Prime Minister Benjamin Netanyahu said Sunday morning that his request for a tax break was justified but added that the "timing was wrong and that I regret," likely referring to Israel's economic crisis brought about by the coronavirus.
Last week, the Knesset Finance Committee approved retroactive tax reimbursements for Netanyahu worth about 1 million shekels.
The clause, approved following a heated session that lasted three hours, states, “Tax imposed on the prime minister on account of income from payments, services and gifts from the state related to his duties as prime minister will be at the expense of the state.”
Netanyahu will enjoy a retroactive tax break on payments, services and privileges he has received as part of his job for the years 2009 through 2017.
The Tax Authority is currently demanding back payment of these taxes for the years 2013 through 2017.
The tax break, Netanyahu tweeted, “is justified because I shouldn’t be charged personally, which no prime minister has ever been, and therefore the committee determined that there wasn't one law for Netanyahu and another for other prime ministers.”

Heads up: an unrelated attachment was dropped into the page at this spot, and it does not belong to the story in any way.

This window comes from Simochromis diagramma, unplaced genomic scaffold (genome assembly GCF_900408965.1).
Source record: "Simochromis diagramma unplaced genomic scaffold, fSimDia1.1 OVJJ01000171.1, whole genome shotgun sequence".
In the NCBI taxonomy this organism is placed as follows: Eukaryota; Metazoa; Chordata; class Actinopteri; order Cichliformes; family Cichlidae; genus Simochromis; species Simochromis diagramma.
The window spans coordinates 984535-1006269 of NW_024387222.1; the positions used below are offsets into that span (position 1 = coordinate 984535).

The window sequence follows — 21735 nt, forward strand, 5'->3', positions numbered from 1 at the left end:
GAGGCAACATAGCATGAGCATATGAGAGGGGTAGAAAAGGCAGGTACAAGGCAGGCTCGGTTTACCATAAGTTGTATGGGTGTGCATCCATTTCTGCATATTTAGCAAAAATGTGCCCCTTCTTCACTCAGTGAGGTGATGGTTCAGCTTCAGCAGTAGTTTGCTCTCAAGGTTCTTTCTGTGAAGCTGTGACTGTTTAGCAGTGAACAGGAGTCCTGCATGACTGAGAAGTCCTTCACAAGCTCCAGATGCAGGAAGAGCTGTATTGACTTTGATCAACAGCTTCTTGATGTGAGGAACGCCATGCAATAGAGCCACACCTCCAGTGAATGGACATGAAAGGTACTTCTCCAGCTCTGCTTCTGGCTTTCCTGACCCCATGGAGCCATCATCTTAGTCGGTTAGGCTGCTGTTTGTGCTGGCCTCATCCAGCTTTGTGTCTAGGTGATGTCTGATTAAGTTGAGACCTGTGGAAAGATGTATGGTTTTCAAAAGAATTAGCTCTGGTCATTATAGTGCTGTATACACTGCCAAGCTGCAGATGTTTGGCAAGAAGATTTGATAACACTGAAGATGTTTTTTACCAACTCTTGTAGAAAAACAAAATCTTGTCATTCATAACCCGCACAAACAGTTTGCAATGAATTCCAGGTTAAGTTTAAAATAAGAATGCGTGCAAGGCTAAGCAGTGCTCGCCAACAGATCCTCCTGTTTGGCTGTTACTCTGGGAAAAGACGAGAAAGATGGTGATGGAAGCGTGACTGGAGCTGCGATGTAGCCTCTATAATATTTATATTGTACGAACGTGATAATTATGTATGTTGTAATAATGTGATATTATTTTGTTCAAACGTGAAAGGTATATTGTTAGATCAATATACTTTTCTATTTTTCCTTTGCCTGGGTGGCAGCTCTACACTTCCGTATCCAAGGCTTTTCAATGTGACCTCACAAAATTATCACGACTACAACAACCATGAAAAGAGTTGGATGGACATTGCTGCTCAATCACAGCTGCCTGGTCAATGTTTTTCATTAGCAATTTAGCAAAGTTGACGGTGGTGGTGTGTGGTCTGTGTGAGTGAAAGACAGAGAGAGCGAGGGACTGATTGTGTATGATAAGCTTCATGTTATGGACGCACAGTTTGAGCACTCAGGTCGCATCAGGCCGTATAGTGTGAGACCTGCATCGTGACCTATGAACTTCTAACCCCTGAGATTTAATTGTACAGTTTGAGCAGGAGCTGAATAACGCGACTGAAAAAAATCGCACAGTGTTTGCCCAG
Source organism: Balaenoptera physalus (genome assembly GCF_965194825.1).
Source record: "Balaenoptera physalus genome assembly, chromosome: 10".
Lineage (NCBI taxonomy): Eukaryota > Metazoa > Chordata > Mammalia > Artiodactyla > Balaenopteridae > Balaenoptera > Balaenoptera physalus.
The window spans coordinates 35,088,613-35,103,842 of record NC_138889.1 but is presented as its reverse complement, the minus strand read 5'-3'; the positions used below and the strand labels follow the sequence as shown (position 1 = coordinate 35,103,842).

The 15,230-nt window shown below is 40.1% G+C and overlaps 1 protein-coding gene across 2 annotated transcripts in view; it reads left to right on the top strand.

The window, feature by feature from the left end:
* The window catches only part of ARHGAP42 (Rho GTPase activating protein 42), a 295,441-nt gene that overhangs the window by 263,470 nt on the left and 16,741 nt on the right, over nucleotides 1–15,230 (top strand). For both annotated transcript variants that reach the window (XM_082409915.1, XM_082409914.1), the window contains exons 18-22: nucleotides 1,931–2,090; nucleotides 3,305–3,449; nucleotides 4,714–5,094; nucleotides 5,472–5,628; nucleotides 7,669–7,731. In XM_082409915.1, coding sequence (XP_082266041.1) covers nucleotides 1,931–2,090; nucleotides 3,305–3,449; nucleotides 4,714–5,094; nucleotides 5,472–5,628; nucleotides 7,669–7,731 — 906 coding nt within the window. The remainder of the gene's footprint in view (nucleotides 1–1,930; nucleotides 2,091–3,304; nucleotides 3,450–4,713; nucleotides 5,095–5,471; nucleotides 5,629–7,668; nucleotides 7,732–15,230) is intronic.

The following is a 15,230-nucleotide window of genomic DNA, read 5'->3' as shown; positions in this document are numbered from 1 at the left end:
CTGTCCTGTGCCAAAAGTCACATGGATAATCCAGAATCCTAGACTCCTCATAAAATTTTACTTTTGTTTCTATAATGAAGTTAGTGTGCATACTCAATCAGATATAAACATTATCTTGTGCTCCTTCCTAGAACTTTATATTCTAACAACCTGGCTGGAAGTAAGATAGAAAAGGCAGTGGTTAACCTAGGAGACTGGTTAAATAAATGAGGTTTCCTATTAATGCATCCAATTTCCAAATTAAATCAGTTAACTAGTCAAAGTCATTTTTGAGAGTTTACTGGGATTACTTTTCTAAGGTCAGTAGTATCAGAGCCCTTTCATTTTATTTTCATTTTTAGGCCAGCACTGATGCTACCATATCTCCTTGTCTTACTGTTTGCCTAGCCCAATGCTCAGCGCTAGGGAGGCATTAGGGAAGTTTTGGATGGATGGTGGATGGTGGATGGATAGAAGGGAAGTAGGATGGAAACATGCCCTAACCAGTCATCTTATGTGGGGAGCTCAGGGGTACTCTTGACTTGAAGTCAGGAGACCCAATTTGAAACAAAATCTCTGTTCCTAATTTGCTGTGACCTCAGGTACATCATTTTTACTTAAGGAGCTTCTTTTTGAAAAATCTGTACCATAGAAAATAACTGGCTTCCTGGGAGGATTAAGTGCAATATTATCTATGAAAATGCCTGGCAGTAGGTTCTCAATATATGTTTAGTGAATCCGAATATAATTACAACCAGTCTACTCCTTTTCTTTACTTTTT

Netanyahu’s request related to the years up to 2017, since in 2018 a law was drafted that exempted the prime minister from paying tax on payments, services and benefits he receives that stem from his official capacity. The law was initiated by Miki Zohar, a Likud lawmaker and a close Netanyahu ally.
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Opposition head Yair Lapid lashed out the prime minister, saying: "On the contrary. The request is not justified because you don't deserve a million shekel from the state coffer while hundreds of thousands are unemployed and many self-employed are on the verge of collapse. But the timing is justified because it reminded everyone that you and your government are so detached."
The Prime Minister's Office said that Netanyahu isn't seeking for special benefits and that the payment the Tax Authority is demanding for the years 2013 through 2017 is unprecedented.
Speaking before the Finance Committee last week, Zohar said that “They want to turn Netanyahu into an economic cripple.”
In an interview with army radio, Zohar said: “Today the prime minister doesn’t need to think how to make ends meet. He receives a salary with which he provides his family with their basic needs.”
In an interview with Channel 12 News on Saturday, Finance Minister Yisrael Katz also said the Knesset session regarding Netanyahu's request was ill-timed.